The Fencer

Scott Wallace
21st Nov 2016

A chilly, ramshackle school in Estonia is the setting for The Fencer. The Finnish production is, on the surface, a fish-out-of-water sports drama, but with its subtle and nuanced screenplay also investigates the fallout of the Second World War on the Soviet Union. While it is based on a true story, at times it indulges in the recognisable tropes of the genre, while at other times sharply diverging to fascinating effect.

Märt Avandi plays Endel Nelis, who in the film's first moments is accepted to teach sports lessons at a school in the remote Estonian village of Haapsalu. An off-handed remark by the school's principal on his experience as a fencer slowly unearths Endel's former life, and the persecution (or retribution) from which he is fleeing. As Endel reconnects with his sporting passion, instructing the children in fencing, he risks his safety to bring some joy to their unkind lives.

The political aspect of The Fencer is fascinating. Characters are trapped in a stentorian silence of forced complicity, tiptoeing around their "comrades" to avoid arousing any suspicion that they do not share the same ideals. Violence and disappearances occur under the cover of night, permeating the film with a stark paranoia. That paranoia has its foil, though, in the coarse but passionate Endel.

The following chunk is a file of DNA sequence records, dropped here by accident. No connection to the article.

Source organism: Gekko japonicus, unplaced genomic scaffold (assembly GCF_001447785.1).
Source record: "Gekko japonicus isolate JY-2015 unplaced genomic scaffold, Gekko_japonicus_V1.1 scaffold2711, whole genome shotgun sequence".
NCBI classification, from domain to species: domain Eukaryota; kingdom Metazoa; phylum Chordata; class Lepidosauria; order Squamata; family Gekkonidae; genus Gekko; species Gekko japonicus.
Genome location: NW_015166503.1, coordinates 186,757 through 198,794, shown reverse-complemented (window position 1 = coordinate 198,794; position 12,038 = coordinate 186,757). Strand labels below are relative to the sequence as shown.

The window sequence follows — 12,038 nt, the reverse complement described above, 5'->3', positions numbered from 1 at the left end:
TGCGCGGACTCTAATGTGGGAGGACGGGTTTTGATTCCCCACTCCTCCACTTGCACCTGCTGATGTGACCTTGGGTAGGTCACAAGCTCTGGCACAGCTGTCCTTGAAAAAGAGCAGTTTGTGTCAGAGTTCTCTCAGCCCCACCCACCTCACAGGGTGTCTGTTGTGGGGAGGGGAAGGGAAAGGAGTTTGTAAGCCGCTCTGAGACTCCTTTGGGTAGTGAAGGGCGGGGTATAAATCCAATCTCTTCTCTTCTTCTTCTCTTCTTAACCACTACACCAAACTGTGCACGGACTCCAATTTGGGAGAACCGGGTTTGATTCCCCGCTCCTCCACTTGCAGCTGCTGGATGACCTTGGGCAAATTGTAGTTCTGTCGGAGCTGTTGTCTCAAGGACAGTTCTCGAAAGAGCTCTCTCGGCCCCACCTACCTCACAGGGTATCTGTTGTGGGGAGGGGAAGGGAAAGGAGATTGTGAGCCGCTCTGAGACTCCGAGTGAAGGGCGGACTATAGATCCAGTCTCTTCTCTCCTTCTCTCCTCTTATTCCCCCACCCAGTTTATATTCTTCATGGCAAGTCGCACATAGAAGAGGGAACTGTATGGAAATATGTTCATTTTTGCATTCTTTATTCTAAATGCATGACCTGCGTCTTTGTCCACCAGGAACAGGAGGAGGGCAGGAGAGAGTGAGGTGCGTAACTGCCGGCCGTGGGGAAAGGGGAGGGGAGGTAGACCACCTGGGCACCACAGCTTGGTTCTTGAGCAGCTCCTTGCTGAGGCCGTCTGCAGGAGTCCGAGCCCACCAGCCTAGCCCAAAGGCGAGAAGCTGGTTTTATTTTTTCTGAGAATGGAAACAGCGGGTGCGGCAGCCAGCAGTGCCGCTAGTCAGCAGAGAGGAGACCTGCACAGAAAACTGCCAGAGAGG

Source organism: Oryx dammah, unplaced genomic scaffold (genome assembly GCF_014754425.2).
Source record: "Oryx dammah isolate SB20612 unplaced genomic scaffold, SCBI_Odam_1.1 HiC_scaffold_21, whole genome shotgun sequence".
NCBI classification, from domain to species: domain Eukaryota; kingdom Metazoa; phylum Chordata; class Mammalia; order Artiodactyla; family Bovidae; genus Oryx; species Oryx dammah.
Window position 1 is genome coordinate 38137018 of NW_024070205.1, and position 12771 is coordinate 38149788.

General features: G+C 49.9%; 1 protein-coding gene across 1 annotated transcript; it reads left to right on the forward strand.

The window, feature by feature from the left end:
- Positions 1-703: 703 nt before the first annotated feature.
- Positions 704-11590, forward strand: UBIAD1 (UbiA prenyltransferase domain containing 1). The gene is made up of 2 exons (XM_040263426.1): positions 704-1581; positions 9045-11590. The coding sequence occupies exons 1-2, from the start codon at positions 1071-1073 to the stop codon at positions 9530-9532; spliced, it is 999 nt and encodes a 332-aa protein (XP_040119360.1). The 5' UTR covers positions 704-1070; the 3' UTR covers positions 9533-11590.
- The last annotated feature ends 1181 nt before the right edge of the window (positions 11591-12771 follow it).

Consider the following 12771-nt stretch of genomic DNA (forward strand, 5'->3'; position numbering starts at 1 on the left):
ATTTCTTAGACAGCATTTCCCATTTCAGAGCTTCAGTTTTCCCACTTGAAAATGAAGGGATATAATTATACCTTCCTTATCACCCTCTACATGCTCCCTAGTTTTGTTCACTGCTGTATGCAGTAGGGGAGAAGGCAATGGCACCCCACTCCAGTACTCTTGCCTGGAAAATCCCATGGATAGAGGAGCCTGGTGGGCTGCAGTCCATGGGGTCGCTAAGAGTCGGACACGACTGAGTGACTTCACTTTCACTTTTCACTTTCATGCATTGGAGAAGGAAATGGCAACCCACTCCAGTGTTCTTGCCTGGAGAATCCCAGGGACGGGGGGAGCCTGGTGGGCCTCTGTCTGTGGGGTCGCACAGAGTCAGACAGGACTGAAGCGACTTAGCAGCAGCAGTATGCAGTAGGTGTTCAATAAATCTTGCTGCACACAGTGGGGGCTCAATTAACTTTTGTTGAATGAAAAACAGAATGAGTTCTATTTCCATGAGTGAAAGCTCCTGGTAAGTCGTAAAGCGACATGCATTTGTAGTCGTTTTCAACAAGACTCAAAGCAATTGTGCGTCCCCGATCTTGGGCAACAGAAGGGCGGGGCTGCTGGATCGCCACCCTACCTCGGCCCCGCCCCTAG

Avandi's performance is superb, eloquently capturing the complexities of the character, as well as the personal growth he undergoes from being a sort of emotional hermit, to performing an act of utter selflessness. Hendrik Toompere is also terrific as the school's principal, bringing pathos to a role that in other hands could have been a one-dimensional villain.

The film is short, and very tightly paced, to the point where some of the characters feel somewhat underdeveloped. The most egregious is Ursula Ratasepp as fellow teacher Kadri, who, despite a sweetness and tenderness is never given the opportunity to develop into anything more than a love interest for Endel. While it is a fascinating and well-told story, at times The Fencer is marred by a slight shallowness that does not quite do the best service to its real life subjects.

Despite its few missteps, though, The Fencer brings subject matter to the screen that is not often seen. Regardless of how you feel about the film, you are sure to learn a thing or two about fencing. The taut, engaging screenplay, along with sumptuous visuals and a light-footed orchestral soundtrack make this a hugely enjoyable movie, even if it starts to fade as the credits roll.

The Fencer opens exclusive to Palace Cinemas on Thursday November 24th.